What if one a staff member begins to suffer from severe depression and needs to take a few weeks off? What if two staff members really blew up at each other in staff meeting today? Does anyone outside of the staff need to know about any of that? Absolutely not! We settle things in the cage down in the basement. Everybody knows that.

It’s not for secrecy’s sake that we keep these things private. We keep them private for the same reasons parents don’t tell their kids everything they argue about either. It’s because it’s WISE. Even old Honest Abe thought so.

Creating a healthy staff culture takes time, commitment, and sometimes diligent enforcement. However, if your staff will commit to creating a culture that they love working in, it only increases longevity of tenure and the ability to better work together to complete what God has put in front of you in your community.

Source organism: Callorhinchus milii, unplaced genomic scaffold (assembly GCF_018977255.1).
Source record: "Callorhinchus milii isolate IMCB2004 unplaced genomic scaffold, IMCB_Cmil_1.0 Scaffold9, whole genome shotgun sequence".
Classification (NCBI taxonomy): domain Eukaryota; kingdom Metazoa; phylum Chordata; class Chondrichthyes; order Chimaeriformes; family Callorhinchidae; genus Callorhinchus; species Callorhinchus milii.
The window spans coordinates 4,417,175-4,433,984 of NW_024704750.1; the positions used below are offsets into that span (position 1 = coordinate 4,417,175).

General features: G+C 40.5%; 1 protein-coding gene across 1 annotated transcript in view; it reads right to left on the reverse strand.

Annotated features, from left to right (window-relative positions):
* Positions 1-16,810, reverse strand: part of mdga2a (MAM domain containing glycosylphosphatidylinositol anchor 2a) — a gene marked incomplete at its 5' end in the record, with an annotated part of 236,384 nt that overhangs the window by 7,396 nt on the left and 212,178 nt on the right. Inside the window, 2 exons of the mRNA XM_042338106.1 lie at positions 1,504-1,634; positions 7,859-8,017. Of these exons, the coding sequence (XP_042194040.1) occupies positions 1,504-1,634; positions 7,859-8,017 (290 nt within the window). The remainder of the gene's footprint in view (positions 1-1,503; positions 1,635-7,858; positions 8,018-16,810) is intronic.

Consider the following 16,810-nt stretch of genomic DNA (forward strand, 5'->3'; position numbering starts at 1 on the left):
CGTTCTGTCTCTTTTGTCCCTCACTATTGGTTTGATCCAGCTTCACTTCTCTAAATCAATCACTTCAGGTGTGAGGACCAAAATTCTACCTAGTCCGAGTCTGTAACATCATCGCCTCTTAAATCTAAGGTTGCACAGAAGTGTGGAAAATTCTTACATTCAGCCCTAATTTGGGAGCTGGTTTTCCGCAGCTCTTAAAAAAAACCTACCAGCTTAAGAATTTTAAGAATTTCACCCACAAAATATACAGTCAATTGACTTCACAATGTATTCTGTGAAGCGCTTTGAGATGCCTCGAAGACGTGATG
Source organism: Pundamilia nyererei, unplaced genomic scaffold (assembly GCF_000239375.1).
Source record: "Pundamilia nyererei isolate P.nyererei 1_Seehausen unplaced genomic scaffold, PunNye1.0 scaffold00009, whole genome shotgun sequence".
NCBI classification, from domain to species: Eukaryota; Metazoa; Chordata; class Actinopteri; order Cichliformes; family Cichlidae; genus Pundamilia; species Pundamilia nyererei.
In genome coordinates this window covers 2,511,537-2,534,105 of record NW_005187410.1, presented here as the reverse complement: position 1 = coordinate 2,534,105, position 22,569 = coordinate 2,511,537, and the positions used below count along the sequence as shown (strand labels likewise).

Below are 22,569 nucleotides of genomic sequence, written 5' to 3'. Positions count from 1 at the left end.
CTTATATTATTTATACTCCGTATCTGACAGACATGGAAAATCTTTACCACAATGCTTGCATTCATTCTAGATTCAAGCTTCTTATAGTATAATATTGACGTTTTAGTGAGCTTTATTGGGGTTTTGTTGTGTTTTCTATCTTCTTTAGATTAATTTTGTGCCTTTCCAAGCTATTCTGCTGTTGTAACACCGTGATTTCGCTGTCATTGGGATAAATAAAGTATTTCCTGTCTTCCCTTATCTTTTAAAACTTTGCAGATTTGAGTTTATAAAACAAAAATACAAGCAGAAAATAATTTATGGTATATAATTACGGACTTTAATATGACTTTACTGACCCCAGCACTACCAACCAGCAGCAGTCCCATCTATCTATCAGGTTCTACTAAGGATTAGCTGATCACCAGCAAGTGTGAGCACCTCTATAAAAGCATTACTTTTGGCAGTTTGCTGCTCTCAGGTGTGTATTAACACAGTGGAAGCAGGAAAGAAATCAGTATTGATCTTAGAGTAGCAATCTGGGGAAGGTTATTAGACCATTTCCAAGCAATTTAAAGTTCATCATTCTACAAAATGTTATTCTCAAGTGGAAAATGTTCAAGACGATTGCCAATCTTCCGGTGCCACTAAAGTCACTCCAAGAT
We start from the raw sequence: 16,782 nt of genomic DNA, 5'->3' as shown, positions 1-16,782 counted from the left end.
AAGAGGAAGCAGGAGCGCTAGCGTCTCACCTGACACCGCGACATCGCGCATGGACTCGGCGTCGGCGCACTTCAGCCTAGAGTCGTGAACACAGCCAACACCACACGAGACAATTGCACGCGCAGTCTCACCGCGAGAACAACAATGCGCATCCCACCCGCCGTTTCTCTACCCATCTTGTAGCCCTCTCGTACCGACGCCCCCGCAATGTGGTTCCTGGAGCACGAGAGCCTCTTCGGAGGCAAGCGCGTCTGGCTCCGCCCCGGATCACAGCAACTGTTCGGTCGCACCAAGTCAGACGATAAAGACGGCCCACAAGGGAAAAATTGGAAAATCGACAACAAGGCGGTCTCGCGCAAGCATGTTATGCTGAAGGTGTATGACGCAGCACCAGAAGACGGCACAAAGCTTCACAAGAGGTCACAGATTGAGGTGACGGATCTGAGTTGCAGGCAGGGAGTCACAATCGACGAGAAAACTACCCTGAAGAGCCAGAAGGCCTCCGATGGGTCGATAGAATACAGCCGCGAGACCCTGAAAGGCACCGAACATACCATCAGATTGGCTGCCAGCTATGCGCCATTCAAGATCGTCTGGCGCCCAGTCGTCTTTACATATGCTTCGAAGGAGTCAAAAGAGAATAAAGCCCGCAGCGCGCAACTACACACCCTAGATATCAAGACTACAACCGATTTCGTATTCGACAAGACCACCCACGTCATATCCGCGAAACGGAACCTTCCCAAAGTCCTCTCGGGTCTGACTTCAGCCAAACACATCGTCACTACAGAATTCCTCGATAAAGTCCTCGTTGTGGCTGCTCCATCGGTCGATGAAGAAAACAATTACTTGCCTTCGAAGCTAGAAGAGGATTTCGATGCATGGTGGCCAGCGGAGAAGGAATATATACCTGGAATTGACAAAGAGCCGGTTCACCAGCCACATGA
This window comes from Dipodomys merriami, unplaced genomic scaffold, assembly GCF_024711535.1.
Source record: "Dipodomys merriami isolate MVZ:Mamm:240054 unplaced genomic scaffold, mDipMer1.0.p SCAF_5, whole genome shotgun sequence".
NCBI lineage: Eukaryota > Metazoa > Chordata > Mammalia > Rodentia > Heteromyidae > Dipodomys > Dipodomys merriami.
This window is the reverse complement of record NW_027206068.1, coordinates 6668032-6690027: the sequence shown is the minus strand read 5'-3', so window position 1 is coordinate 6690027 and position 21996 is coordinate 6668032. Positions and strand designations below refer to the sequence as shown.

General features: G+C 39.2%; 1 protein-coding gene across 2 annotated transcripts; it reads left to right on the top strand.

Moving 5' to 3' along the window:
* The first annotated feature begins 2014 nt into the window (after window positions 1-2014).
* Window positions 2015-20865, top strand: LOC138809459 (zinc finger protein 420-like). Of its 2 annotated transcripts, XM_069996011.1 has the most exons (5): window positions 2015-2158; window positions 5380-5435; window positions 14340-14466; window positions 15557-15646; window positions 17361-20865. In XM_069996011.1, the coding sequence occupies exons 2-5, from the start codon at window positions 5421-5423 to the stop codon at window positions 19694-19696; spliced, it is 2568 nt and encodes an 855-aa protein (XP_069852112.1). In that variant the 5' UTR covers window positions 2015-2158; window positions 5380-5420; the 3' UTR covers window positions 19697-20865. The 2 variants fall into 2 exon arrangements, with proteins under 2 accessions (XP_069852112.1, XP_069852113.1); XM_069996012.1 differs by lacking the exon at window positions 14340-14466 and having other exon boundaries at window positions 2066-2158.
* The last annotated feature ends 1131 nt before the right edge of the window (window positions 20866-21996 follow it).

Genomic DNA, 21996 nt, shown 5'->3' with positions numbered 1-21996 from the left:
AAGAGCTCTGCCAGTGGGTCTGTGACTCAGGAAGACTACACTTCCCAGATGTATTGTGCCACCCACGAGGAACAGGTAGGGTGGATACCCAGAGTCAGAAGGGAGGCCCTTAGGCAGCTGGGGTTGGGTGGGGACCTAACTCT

What else would you put in a staff culture agreement? What has worked for your team? Let everyone know in the comments!

Showing 6 comments
  • Deborah Ike

    Seth – Ah, job descriptions and org charts…you’re speaking my language here! 🙂 I love that stuff – not because I enjoy writing them, but because they can set people up to win by providing clear expectations.

    This one’s more for whomever handles personnel decisions, but I’d add quickly releasing a staff member who isn’t working out. Some pastors find it really hard to let a staff member go who isn’t getting the job done. The whole staff knows this person isn’t performing since they’re having to try and pick up the slack. It hurts team morale and it’s not good for that individual to stay in a role he/she isn’t best suited for. No one wins in that mess. Make the tough call, honor the person who’s leaving, and make sure he knows his church family is there for him.